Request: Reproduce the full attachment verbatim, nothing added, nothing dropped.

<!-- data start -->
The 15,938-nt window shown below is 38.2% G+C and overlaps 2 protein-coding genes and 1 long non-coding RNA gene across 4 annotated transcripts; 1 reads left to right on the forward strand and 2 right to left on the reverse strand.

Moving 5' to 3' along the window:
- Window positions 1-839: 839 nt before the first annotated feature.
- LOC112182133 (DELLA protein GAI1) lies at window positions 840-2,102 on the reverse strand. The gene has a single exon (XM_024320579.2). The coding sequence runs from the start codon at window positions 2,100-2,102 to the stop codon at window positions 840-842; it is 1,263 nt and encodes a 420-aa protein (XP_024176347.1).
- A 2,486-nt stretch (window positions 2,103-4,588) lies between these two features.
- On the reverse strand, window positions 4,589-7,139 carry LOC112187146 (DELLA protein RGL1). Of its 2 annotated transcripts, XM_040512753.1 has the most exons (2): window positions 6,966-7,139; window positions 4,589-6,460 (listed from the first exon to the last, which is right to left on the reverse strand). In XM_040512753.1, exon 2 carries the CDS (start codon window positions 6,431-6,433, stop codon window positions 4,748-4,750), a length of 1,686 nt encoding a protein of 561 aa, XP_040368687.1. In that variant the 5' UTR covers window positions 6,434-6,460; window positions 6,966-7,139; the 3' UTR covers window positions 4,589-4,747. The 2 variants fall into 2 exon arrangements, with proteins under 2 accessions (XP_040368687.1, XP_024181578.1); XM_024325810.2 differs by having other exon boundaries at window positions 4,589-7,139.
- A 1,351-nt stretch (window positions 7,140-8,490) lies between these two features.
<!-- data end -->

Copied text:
The 15,938-nt window shown below is 38.2% G+C and overlaps 2 protein-coding genes and 1 long non-coding RNA gene across 4 annotated transcripts; 1 reads left to right on the forward strand and 2 right to left on the reverse strand.

Moving 5' to 3' along the window:
- Window positions 1-839: 839 nt before the first annotated feature.
- LOC112182133 (DELLA protein GAI1) lies at window positions 840-2,102 on the reverse strand. The gene has a single exon (XM_024320579.2). The coding sequence runs from the start codon at window positions 2,100-2,102 to the stop codon at window positions 840-842; it is 1,263 nt and encodes a 420-aa protein (XP_024176347.1).
- A 2,486-nt stretch (window positions 2,103-4,588) lies between these two features.
- On the reverse strand, window positions 4,589-7,139 carry LOC112187146 (DELLA protein RGL1). Of its 2 annotated transcripts, XM_040512753.1 has the most exons (2): window positions 6,966-7,139; window positions 4,589-6,460 (listed from the first exon to the last, which is right to left on the reverse strand). In XM_040512753.1, exon 2 carries the CDS (start codon window positions 6,431-6,433, stop codon window positions 4,748-4,750), a length of 1,686 nt encoding a protein of 561 aa, XP_040368687.1. In that variant the 5' UTR covers window positions 6,434-6,460; window positions 6,966-7,139; the 3' UTR covers window positions 4,589-4,747. The 2 variants fall into 2 exon arrangements, with proteins under 2 accessions (XP_040368687.1, XP_024181578.1); XM_024325810.2 differs by having other exon boundaries at window positions 4,589-7,139.
- A 1,351-nt stretch (window positions 7,140-8,490) lies between these two features.